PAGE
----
Nick Haworth, Head Gardener

PS. To find out more about National Meadows Day, read here at the Magnificent Meadows website.

Delicious Drake’s Trail

We’re thrilled to welcome back the runners and the scoffers for the Delicious Drake’s Trail this autumn. Runners will head from Tavistock to the Moorland Garden Hotel, via plenty of food, including our famous cakes. We’re not entirely sure what we’ll be tempting runners with. Perhaps a taste of special apple cake with added va-va-voom will do the trick.

Thinking about running? Want to eat cake?

If you are thinking about running in this colourful extravaganza feast-fest, here’s a photo from last year to inspire you. For more information, head to  See you on October 2nd…

Two people in fancy dress run through a garden on the 2015 Delicious Drake's Trail.

Photo copyright Guy Harrop. 


National Meadows Day Walk

Learn about our wonderful wild flower meadow

Take part in a guided walk this Saturday July 2nd, with Donna Cox, of the Moor Meadows community initiative. It’s a local group that is working hard to increase and celebrate the meadow lands of Dartmoor, so we’re very happy to have Donna on site to help visitors understand the workings of ours. The weather is forecast to be better in the afternoon than the morning, so you should be enjoying a walk through the meadow in the sunshine.

The Garden House meadow is one of many throughout the country that will be featured in this national event. We encourage you to come along and take the opportunity to learn about planting, ecosystems and maintenance from an expert.

This year the Dactylorhiza, or marsh orchids are looking better than ever. We have an innumerable  mix of pure and hybrid species, so if you an orchid enthusiast this walk will give you the opportunity to see what we’ve got…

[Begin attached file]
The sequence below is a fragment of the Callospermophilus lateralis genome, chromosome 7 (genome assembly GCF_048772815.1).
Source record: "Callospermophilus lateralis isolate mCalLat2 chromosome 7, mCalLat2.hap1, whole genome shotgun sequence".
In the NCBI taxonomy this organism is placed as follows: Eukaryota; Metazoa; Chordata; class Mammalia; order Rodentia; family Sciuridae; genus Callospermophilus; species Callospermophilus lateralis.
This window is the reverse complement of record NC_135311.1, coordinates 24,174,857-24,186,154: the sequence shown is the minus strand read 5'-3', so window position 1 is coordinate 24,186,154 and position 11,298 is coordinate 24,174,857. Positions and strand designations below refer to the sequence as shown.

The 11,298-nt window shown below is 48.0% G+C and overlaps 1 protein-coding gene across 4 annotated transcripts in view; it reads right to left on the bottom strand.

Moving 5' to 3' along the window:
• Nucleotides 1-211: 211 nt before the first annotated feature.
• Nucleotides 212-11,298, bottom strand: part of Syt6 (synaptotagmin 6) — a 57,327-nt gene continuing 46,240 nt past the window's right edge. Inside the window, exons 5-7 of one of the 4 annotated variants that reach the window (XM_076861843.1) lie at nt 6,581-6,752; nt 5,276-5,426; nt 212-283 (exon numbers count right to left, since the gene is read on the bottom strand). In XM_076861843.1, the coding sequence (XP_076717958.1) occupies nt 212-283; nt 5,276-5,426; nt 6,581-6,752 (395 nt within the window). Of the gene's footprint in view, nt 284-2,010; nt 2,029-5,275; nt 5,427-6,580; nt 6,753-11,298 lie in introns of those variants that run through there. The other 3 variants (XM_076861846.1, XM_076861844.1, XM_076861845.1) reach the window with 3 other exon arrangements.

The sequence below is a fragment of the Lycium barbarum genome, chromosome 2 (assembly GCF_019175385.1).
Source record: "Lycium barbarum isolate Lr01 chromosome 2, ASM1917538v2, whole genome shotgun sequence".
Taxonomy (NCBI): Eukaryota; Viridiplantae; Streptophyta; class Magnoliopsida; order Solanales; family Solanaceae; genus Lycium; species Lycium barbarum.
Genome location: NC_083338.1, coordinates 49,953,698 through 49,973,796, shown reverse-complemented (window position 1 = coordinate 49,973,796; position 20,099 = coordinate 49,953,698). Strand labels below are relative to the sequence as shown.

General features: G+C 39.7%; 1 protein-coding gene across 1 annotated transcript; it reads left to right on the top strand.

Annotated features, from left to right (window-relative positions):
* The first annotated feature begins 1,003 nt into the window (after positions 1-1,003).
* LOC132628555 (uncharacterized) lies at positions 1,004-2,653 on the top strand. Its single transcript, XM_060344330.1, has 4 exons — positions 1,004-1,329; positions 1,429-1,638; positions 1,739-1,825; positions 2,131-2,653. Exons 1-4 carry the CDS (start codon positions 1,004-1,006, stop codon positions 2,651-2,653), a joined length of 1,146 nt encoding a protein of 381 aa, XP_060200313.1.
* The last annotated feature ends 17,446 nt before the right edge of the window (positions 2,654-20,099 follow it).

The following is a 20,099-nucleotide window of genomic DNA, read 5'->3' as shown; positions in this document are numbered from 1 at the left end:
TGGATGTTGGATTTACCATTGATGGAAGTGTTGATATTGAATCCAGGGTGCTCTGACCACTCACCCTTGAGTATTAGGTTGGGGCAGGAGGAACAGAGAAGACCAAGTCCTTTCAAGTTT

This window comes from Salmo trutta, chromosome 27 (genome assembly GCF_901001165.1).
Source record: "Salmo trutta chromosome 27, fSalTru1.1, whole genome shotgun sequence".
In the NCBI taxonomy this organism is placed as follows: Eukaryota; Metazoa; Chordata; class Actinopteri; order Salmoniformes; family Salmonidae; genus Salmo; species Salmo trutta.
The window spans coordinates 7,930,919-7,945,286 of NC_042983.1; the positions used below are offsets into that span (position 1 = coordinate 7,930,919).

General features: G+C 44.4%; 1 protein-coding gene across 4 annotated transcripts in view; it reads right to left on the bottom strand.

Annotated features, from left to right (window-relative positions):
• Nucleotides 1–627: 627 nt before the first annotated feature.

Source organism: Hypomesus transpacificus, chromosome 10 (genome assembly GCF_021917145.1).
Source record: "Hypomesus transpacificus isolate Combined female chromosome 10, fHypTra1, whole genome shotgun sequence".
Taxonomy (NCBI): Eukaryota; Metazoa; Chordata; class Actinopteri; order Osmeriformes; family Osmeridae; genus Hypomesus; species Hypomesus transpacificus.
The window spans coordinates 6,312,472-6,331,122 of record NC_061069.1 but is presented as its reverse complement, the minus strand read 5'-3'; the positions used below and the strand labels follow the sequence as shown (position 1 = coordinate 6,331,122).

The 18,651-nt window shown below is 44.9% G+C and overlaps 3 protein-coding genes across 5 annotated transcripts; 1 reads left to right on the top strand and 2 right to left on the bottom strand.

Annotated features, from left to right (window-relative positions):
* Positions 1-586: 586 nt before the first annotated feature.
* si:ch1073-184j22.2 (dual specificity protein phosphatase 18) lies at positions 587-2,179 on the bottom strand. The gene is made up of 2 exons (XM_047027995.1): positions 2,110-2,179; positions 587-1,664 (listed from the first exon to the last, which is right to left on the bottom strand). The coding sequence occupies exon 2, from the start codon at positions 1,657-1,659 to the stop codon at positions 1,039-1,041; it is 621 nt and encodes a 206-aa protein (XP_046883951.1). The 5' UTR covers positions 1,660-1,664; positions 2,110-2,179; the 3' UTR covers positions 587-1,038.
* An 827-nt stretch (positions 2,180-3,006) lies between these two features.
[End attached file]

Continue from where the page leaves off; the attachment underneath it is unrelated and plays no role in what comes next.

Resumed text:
Purple orchid close up showing spotted leaves

An orchid in the wild flower meadow

The guided walk is free for all garden visitors, usual gate fees apply, Friends of The Garden House free admission. There is no need to book but please be prompt as it will start at 2.30pm.

The cottage garden’s gardener

Visitors who linger in the cottage garden may have come across a gardener,hard at work, often hidden behind a large hat. Hazel Ward has been taking care of the cottage garden since the very first day that weeds were cleared from the site.

Flowers fill the shot and a lady stands in the background

Hazel Ward at work in the cottage garden.

Here is Hazel’s description of how the cottage garden grows…

“The plan was for a naturalistic planting of both wild and cultivated flowers around the walls, which would then blend seamlessly into the wild flower meadow behind it. Self-seeding was always encouraged but this has always meant a lot of weeding out of the more vigorous wild flowers such as Campion and Ox eye daisies.